There so many disparities in points of view about the subject of education from the libertarian view that we should all be free to educate our children the way we want to those who insist we rewrite our entire history to be more inclusive. Of course, this is America and we all have a right to disagree.

Bottom line, though I think we need to have a cohesive belief in what it means to be an American and how we can best carry out this belief. To me, as the PBS travel host Rick Steves said, it means educating our children so that they can make rational decisions about what it takes to keep those beliefs. Then it's up to them to take what they have learned and make us and our country even better.

Mimi Pockross is a freelance writer and the author of three books. Currently she is working on her fourth book, a novel about immigration and assimilation.

Sunday, July 10, 2022

All the Drama

All the Drama: Biographer Mimi Pockross on the 1945 Pulitzer Prize Winner “Harvey”

All The Drama is hosted by Jan Simpson. It is a series of deep dives into the plays that have won The Pulitzer Prize for Drama.

How delightful to be interviewed about my book on Harvey for a podcast dedicated to Pulitzer Prize-winning playwrights. Entitled "All the Drama" and aired on BROADWAYRADIO.COM, the program focuses on each of the playwrights' stories and is written and produced by Jan Simon, herself a sometimes Pulitzer Prize juror. I loved her "off the beaten path" questions. It amazes me that we can still be talking about Mary Chase and Harvey, a testimony to its lasting impact on the theater and life.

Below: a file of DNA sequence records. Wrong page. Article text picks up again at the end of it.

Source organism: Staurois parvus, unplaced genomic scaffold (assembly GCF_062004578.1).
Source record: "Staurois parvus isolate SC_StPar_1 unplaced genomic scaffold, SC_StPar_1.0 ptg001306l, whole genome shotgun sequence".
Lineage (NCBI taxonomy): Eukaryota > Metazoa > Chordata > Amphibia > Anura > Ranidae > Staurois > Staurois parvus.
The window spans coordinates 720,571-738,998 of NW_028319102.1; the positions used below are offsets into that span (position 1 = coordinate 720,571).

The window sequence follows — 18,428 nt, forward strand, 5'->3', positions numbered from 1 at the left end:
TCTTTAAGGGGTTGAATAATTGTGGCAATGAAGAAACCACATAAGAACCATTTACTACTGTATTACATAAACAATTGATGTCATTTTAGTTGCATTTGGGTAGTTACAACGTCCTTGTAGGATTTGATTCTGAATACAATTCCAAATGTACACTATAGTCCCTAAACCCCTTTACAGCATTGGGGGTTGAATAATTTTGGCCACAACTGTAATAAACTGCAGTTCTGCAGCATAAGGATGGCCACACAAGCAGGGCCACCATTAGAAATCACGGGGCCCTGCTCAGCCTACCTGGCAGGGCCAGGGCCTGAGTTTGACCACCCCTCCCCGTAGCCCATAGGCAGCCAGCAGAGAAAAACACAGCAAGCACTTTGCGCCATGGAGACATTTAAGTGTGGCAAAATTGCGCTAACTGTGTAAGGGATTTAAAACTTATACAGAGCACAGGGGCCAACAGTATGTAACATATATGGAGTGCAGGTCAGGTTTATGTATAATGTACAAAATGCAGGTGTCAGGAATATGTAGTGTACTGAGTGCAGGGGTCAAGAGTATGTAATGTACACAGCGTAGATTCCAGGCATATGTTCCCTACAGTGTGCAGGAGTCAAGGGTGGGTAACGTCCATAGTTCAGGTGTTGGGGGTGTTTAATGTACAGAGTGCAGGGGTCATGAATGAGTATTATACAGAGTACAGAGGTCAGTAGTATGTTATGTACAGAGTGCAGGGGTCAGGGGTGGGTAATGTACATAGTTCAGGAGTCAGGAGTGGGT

Here's the link:

Tuesday, April 19, 2022

Lessons Learned



Lessons Learned


Mimi Pockross



The incident took place in a midwestern rural community about an hour away from a state university in the late 1960s. The make-up of the student body was a blend of children from the nearby Air Force base as well as the children of farmers, and the people of the main town. 


I was the high school speech and drama teacher. In addition to being responsible for a full load of teaching public speaking classes, I was in charge of directing two major plays a year. After my first effort when there were only eight members in the cast and an audience made up of their relatives, I decided that every play I would choose from that point on would have casts of thousands.